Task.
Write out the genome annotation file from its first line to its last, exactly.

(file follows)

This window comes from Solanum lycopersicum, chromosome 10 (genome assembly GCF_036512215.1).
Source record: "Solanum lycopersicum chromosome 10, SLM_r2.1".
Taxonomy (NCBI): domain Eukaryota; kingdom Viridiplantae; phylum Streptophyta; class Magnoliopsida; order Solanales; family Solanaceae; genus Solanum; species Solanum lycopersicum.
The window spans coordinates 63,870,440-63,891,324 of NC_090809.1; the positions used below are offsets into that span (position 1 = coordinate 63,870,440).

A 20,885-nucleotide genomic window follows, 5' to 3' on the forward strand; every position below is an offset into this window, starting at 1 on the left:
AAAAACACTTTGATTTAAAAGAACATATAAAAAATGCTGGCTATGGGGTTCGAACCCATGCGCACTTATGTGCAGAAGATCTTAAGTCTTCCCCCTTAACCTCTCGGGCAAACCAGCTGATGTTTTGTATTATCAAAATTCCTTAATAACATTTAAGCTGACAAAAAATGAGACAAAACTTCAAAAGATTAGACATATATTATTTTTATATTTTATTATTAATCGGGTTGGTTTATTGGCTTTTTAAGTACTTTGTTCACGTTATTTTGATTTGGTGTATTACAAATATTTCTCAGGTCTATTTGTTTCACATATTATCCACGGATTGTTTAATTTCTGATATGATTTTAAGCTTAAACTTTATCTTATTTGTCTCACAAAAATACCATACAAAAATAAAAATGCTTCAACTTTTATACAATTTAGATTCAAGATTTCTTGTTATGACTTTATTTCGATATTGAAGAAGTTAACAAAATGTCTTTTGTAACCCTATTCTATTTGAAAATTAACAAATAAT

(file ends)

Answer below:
This window comes from Solanum lycopersicum, chromosome 10 (genome assembly GCF_036512215.1).
Source record: "Solanum lycopersicum chromosome 10, SLM_r2.1".
Taxonomy (NCBI): domain Eukaryota; kingdom Viridiplantae; phylum Streptophyta; class Magnoliopsida; order Solanales; family Solanaceae; genus Solanum; species Solanum lycopersicum.
The window spans coordinates 63,870,440-63,891,324 of NC_090809.1; the positions used below are offsets into that span (position 1 = coordinate 63,870,440).

A 20,885-nucleotide genomic window follows, 5' to 3' on the forward strand; every position below is an offset into this window, starting at 1 on the left:
AAAAACACTTTGATTTAAAAGAACATATAAAAAATGCTGGCTATGGGGTTCGAACCCATGCGCACTTATGTGCAGAAGATCTTAAGTCTTCCCCCTTAACCTCTCGGGCAAACCAGCTGATGTTTTGTATTATCAAAATTCCTTAATAACATTTAAGCTGACAAAAAATGAGACAAAACTTCAAAAGATTAGACATATATTATTTTTATATTTTATTATTAATCGGGTTGGTTTATTGGCTTTTTAAGTACTTTGTTCACGTTATTTTGATTTGGTGTATTACAAATATTTCTCAGGTCTATTTGTTTCACATATTATCCACGGATTGTTTAATTTCTGATATGATTTTAAGCTTAAACTTTATCTTATTTGTCTCACAAAAATACCATACAAAAATAAAAATGCTTCAACTTTTATACAATTTAGATTCAAGATTTCTTGTTATGACTTTATTTCGATATTGAAGAAGTTAACAAAATGTCTTTTGTAACCCTATTCTATTTGAAAATTAACAAATAAT